During the summer of 2019, when Tommy Zurhellen was walking across America, I was moving overseas for the 4th time. I was not amused. I didn’t want to leave the country again, dreaded dealing with months of hotels and the race to find a house in the allotted 2 weeks, was discouraged at the health effects of months of restaurant food, and was stressing out over the British driving test I’d have to take. Again. On paper, we were pros at this. On Facebook and in goodbye meet ups we were the “lucky” ones. But if I may refer you to the 2019 Archives bar, you can read all about my feelings on the subject. SPOILER: No confetti will feature in those feelings.

My inner child most days

When I arrived back in England, the first person I invited to my almost unpacked house was a friend I’d had 12 years before when we were stationed here. Our teens had been infants. WE had been infants. She was at my table fifteen minutes before we were both snotty and sobbing. I’d no idea I felt so angry on behalf of my husband. Why don’t people treat him better?! Why don’t they try to understand what he’s been through?! He works so hard, puts up with so much! He’s so tired and broken and keeps going! He could use some recognition and encouragement… attention and appreciation… like…he gets at home…



Folding laundry, I sneered at a long green drab sock. My people will understand: the socks never match. They’re never equally faded; one foot is always going to be lighter, more worn, closer to the edge. I plead with him every so often to just BUY NEW ONES. “But they’re perfectly good socks,” he’ll say every time. “No holes yet.”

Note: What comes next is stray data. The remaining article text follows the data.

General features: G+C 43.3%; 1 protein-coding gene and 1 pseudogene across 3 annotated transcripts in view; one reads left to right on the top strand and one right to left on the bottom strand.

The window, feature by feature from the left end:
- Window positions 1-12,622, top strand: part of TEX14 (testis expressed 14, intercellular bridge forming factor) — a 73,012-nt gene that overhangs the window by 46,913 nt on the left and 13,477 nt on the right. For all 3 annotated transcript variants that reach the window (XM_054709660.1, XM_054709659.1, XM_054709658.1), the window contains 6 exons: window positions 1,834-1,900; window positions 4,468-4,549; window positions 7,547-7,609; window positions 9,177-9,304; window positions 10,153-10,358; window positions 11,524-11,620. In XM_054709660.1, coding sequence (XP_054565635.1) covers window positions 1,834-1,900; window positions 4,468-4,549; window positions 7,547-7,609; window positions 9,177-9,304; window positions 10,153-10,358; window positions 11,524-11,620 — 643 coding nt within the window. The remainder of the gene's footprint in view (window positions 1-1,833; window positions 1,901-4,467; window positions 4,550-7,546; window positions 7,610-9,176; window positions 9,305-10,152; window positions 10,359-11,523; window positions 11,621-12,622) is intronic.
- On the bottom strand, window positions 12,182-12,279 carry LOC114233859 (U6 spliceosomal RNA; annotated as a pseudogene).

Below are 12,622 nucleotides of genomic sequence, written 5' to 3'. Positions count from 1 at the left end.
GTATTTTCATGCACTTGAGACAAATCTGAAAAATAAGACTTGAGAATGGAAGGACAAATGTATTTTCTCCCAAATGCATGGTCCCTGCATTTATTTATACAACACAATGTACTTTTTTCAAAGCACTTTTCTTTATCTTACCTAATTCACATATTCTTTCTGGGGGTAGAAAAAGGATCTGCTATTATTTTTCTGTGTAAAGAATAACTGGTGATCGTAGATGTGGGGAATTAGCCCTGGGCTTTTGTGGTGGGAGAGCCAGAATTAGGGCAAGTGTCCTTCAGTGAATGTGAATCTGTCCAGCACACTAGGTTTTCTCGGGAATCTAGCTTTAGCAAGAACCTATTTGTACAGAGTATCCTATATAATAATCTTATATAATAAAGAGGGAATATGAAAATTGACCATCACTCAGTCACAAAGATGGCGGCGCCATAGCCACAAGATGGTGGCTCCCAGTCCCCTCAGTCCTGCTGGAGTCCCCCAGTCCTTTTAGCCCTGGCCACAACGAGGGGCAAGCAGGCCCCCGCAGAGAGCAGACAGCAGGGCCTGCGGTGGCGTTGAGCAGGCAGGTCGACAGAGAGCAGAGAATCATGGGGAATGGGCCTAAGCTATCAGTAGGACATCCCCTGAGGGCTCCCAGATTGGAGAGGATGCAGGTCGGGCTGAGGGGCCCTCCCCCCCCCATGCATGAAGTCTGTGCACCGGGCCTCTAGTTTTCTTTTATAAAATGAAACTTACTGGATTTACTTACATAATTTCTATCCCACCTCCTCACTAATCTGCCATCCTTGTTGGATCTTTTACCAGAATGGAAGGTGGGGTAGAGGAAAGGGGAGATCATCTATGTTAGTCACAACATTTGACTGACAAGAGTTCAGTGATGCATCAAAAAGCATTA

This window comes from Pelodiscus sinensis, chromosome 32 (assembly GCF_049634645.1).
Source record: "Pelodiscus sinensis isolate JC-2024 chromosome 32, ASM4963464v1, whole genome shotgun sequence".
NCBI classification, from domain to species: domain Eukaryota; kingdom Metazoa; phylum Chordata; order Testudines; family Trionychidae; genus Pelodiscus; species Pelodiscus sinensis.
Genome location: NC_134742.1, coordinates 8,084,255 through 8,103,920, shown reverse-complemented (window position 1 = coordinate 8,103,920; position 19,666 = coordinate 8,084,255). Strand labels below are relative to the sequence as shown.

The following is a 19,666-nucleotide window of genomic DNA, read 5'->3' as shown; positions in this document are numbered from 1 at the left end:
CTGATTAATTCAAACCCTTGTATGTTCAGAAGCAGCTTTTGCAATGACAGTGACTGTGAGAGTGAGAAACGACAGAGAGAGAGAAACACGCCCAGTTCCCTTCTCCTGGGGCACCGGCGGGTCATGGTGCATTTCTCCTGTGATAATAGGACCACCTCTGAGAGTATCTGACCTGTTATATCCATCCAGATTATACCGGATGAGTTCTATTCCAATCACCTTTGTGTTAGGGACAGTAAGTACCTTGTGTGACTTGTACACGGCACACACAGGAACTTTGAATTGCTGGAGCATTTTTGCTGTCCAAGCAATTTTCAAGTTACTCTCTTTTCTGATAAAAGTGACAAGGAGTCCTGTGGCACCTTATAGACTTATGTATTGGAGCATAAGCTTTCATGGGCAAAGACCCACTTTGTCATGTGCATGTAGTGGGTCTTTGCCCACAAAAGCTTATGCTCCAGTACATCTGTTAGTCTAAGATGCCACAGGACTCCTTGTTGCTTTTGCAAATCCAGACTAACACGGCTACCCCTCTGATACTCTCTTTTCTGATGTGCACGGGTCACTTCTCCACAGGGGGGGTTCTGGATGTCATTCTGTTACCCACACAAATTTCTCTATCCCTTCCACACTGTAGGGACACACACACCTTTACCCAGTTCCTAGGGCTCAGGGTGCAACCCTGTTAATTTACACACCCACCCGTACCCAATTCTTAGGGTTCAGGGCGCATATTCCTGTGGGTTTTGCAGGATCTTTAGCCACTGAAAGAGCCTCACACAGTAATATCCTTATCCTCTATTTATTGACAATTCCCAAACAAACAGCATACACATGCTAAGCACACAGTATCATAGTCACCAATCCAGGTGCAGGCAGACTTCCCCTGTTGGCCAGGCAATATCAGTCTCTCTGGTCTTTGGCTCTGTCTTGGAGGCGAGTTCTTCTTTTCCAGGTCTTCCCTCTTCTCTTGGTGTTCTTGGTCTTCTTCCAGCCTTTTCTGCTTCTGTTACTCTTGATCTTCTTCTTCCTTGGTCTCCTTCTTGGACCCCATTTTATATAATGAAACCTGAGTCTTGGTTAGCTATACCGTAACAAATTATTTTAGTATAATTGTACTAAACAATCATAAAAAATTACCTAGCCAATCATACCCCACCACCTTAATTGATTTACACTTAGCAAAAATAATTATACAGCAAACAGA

What happens when there are holes? What if, one day, the obvious wear finally rips and he no longer matches who I know him to be? There’s no replacing. There’s no throwing away. I thought about fading socks as I picked up my kids from school and saw friends doing the same. We’re coming up on a long weekend. Longer for some than others. Most faces were happy, relieved the week was over and excited for plans. For some, the only plan is to be still; rest; recover; heal up for the next week of who knows what thrown at them. There’s no gear for this phase’s mission. They just have to put one foot in front of the other over and over until they can rest and repeat.

What Tommy did was extraordinary. What he showed me was even more so. I’ve never been interested in changing the world, but if I could do anything…I’d want it to be important… Right now, that looks like appreciating the worn out socks for all the miles they’ve travelled and the strength left in them to go still further. And if I’m feeling extra appreciative I’ll order pizza.

Read more about Tommy and the VetZero mission here! https://veteranzero.org

All net proceeds from this limited VetZero Heroes Edition will benefit Hudson River Housing’s VetZero project to help veterans in need and it includes exclusive features you won’t find in the forthcoming bookstore version.

2 thoughts on “In Which My Cooking Knocks Some Socks Off

  1. Christina, you brought me to tears. The worn sock- the worn soul. I don’t know what to say except feeling the pain for you and him makes me want to do something that honors the suffering you go through.